Writers Anonymous: There are not enough cemeteries to hold all the dead characters I left behind by not finishing stories.
"Old Graveyard" by Evgeni Dinev from FreeDigitalPhotos.net
Every writer I know has a folder. What's IN this folder? Every note, every picture, every first line, every character sketch, every idea for a story you've ever had.
I have one. It's quite large. It's called WRITING. Inside the folder, you will find other folders that represent various "states" of projects. I have a NOVELS folder that contains novels that are completed, novels with outlines, novels with ideas. I have a SHORT STORIES folder that contains the same elements as my NOVELS folder. I have a STORY IDEAS folder that is full to the brim of ideas. I even have a NEW STORY IDEAS folder because of course those ideas are different from the those in the STORY IDEAS folder. I have a SNIPPETS folder that contains hundreds of notes, each note has a line that I heard or that came to me and I just KNEW I had to write it down for a story... that has not been birthed... yet.
I have nearly thirty folders within the WRITING folder, and each of those folders contains several folders as well.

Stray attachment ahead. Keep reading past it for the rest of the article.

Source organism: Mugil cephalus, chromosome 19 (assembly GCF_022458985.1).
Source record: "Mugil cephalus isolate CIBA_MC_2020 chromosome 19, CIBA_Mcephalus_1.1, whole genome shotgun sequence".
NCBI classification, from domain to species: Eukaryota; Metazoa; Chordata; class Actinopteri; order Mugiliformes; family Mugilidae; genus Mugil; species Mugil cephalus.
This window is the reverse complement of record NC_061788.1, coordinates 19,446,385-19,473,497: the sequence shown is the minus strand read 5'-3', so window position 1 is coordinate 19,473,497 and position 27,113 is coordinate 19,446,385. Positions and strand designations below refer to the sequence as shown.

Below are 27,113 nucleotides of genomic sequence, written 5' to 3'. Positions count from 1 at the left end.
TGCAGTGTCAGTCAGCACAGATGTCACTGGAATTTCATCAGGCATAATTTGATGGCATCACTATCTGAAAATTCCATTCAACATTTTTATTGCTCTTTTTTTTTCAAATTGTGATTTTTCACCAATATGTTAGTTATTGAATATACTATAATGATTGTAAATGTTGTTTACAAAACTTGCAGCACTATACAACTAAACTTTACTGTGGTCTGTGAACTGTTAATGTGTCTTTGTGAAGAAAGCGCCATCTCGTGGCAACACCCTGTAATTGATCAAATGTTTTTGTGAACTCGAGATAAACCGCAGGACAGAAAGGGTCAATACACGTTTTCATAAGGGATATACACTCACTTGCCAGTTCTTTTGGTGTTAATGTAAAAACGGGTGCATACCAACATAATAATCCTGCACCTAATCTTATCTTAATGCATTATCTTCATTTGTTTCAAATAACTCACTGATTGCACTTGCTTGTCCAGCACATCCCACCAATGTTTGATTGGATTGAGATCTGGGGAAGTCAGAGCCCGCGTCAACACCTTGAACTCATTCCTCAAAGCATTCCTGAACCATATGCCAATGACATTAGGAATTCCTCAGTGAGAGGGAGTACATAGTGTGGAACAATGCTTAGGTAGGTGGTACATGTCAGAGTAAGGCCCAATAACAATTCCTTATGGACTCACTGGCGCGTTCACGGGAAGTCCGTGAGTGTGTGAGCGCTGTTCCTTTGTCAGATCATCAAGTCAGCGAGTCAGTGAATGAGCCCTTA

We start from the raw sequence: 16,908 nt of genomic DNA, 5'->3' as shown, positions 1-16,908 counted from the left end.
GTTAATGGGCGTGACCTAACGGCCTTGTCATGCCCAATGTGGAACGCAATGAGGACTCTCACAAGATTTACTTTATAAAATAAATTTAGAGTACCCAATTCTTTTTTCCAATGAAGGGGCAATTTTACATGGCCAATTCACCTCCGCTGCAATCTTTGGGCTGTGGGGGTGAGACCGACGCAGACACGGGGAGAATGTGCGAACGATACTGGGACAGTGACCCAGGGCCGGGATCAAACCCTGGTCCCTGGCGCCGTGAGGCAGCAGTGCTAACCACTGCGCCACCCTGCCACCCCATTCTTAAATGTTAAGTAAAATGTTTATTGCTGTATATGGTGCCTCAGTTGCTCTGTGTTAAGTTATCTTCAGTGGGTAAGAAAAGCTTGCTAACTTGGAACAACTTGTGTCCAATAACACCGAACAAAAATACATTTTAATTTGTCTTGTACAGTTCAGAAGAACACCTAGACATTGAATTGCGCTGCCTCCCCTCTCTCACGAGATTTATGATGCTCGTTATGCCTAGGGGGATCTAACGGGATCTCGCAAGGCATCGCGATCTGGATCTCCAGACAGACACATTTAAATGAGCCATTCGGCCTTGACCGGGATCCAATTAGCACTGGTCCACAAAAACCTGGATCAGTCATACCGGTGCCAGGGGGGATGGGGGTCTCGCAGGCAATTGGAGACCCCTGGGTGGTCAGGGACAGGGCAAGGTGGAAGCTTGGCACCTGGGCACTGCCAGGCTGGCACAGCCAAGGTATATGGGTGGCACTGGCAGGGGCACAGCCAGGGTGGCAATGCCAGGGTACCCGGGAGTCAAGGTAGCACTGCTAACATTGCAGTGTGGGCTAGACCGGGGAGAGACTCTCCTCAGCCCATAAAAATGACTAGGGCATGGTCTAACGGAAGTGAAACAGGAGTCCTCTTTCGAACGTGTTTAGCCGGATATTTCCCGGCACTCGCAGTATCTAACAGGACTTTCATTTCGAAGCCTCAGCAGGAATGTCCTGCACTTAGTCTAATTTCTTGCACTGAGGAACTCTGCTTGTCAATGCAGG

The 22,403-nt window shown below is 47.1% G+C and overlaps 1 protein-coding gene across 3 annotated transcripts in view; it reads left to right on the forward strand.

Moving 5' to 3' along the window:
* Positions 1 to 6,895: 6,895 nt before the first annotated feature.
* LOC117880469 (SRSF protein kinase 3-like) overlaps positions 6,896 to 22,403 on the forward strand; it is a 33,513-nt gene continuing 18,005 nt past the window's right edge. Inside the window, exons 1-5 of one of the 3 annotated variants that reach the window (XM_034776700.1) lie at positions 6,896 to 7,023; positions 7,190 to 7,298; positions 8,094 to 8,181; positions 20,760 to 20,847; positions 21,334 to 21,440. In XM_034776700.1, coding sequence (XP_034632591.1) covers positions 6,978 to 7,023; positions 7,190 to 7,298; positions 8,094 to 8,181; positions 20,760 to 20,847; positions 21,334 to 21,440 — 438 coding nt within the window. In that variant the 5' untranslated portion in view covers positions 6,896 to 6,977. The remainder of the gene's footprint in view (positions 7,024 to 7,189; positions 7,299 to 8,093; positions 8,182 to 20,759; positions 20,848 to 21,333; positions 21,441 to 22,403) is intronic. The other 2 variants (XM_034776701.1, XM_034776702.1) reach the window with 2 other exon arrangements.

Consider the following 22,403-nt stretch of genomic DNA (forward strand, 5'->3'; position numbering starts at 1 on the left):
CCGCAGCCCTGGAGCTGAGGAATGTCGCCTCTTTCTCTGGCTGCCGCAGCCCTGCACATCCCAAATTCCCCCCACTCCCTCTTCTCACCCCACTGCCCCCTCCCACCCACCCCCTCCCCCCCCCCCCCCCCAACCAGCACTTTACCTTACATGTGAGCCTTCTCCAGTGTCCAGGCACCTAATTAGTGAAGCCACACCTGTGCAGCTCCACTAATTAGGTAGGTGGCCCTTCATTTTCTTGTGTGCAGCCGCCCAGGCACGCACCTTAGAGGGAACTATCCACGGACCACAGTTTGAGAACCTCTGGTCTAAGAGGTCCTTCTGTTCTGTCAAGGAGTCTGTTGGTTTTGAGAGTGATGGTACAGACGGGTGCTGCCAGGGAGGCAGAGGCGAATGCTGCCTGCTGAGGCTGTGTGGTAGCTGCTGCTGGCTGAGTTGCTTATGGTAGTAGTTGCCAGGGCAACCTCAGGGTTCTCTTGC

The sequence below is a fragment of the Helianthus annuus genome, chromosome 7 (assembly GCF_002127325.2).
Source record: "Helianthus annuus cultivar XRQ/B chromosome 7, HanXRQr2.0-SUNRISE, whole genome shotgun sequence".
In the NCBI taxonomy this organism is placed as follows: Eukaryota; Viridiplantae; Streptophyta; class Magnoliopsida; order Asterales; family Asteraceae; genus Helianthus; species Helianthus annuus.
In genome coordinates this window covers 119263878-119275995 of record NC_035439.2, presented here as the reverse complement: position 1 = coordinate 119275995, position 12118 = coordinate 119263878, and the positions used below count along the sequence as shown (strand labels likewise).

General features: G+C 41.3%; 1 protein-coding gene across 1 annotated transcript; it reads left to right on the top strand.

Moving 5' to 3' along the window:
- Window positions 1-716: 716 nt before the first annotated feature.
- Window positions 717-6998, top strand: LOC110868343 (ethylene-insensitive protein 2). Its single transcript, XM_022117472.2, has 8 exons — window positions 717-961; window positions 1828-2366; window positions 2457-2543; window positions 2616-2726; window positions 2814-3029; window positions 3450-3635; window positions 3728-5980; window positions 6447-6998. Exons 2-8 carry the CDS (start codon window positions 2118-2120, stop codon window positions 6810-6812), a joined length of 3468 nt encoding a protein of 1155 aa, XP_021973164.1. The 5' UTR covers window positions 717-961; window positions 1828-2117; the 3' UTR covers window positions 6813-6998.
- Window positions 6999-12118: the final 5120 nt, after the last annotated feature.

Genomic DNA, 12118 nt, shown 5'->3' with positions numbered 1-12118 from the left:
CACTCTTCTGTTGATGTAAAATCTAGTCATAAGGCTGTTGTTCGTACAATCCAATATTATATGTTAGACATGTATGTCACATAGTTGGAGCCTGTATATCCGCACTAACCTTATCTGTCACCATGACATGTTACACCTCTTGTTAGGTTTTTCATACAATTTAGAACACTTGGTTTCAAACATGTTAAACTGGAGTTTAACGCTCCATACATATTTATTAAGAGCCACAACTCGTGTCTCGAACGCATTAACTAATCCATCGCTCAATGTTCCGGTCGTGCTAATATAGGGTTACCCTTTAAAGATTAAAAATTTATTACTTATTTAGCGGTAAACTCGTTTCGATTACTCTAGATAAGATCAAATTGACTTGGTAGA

Some of the material within the WRITING folder is over ten years old. I think the oldest thing in it is about twenty years old.
There are some items in this folder I know I will never touch again. During the time I've been collecting these bits and pieces, I have grown as a writer and will no doubt continue to do so. Some of the ideas do not fit into genres I love to write in, and some no longer pull on me, begging me to write them.
Just as we make time to write (or well, we should make that time)... just as we make time to organize our current writing and to promote and market the published works (or well, we should make that time), we should also make time to take a deep breath, sit before our computers, enter the Cemetery of Stories and Ideas, and take sincere and honest inventory of what we find among the dying pieces. There are no doubt gems worth resurrecting, and there are no doubt things you know in your gut that you will never come back to.
It's not necessarily about hitting the DELETE button and removing those things from your life forever (though technically, some of it does probably need a good, proper burial). It's about organizing a space that is important to your writing life so that when you come to the digital space you work in, you have the most useful tools (including stories and ideas) at your disposal for quick and immediate production.
|Shon Bacon is an author, editor, and educator, whose biggest joys are writing and helping others develop their craft. She has published both creatively and academically and interviews women writers on her popular blog ChickLitGurrl: high on LATTES & WRITING. You can learn more about Shon's writings at her official website, and you can get information about her editorial services and online programs at CLG Entertainment.|